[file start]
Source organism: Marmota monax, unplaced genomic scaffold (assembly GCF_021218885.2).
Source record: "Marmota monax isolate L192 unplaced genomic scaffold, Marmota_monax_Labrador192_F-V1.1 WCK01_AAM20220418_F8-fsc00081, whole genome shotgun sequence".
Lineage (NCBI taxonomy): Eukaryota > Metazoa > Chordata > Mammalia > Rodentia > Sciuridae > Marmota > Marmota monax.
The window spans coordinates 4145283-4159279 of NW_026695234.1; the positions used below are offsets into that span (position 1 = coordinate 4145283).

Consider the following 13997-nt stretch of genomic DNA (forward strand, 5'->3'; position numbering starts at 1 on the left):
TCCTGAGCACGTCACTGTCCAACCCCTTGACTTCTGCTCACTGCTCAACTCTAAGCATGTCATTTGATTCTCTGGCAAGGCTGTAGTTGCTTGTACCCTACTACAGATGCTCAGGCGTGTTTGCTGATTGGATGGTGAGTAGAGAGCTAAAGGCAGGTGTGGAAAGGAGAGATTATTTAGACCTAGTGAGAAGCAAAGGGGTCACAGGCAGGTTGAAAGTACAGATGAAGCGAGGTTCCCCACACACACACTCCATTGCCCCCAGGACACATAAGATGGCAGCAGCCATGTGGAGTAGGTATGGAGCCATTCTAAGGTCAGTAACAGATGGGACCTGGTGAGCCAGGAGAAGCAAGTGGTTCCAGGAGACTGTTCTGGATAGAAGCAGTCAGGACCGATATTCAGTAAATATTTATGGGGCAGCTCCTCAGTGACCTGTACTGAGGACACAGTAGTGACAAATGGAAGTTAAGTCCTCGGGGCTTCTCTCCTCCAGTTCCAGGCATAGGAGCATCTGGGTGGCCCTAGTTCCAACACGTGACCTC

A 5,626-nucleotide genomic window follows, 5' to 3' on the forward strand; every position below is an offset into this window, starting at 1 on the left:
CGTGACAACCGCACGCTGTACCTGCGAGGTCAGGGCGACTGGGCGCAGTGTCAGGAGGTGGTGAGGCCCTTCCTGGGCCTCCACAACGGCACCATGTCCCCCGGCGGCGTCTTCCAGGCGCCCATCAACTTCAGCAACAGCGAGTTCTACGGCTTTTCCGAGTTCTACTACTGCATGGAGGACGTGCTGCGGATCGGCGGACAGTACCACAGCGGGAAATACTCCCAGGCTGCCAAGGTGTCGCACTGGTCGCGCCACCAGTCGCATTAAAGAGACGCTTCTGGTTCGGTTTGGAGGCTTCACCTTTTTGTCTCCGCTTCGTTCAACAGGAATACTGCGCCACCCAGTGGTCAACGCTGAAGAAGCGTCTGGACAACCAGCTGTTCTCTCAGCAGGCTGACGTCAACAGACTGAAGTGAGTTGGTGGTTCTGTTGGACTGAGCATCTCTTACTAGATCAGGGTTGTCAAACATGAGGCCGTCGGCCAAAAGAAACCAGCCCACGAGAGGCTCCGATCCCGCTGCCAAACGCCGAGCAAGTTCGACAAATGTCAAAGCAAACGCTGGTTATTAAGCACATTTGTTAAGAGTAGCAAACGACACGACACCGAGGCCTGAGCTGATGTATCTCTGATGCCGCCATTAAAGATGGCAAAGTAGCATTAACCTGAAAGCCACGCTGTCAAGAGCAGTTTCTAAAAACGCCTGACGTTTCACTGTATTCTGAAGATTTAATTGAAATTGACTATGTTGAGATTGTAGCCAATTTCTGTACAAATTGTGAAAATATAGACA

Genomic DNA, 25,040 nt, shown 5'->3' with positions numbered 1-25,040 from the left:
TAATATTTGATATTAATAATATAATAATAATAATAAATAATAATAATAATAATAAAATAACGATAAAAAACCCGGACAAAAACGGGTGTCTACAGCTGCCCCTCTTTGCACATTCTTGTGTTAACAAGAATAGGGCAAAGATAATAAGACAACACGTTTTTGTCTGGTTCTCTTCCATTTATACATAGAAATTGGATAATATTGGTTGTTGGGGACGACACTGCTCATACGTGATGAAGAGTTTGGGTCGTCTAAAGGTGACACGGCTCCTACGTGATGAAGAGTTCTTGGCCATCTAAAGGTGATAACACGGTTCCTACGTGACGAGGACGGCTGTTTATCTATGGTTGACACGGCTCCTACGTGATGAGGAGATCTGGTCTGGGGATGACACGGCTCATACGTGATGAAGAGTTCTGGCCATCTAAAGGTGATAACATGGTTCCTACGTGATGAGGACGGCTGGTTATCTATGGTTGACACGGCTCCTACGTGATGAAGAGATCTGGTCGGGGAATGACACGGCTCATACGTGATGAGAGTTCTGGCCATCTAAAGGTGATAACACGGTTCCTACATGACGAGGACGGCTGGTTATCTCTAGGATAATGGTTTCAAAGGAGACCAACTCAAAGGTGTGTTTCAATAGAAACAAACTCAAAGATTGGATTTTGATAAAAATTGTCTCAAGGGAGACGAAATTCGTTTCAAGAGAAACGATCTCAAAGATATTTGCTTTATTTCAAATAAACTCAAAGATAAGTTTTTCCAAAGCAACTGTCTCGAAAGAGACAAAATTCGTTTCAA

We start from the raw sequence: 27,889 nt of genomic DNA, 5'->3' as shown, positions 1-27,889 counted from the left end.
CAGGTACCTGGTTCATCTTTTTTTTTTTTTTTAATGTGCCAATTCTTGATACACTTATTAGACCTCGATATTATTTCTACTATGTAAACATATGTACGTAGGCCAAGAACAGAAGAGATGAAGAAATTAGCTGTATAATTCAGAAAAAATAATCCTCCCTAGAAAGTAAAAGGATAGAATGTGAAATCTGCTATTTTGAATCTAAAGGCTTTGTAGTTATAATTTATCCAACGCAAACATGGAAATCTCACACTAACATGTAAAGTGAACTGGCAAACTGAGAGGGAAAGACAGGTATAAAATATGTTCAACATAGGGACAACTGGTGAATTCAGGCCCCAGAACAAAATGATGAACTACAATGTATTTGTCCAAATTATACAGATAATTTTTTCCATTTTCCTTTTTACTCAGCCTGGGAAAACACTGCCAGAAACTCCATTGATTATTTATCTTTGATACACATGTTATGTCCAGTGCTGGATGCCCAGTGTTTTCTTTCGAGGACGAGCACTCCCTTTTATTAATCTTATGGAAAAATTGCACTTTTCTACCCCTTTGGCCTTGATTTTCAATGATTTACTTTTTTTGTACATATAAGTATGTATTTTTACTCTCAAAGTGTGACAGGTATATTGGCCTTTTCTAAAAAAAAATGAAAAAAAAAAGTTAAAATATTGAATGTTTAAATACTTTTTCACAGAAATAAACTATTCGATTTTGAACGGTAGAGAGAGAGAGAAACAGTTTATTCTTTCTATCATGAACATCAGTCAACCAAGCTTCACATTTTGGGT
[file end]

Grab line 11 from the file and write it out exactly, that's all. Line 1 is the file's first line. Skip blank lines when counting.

We start from the raw sequence: 27,889 nt of genomic DNA, 5'->3' as shown, positions 1-27,889 counted from the left end.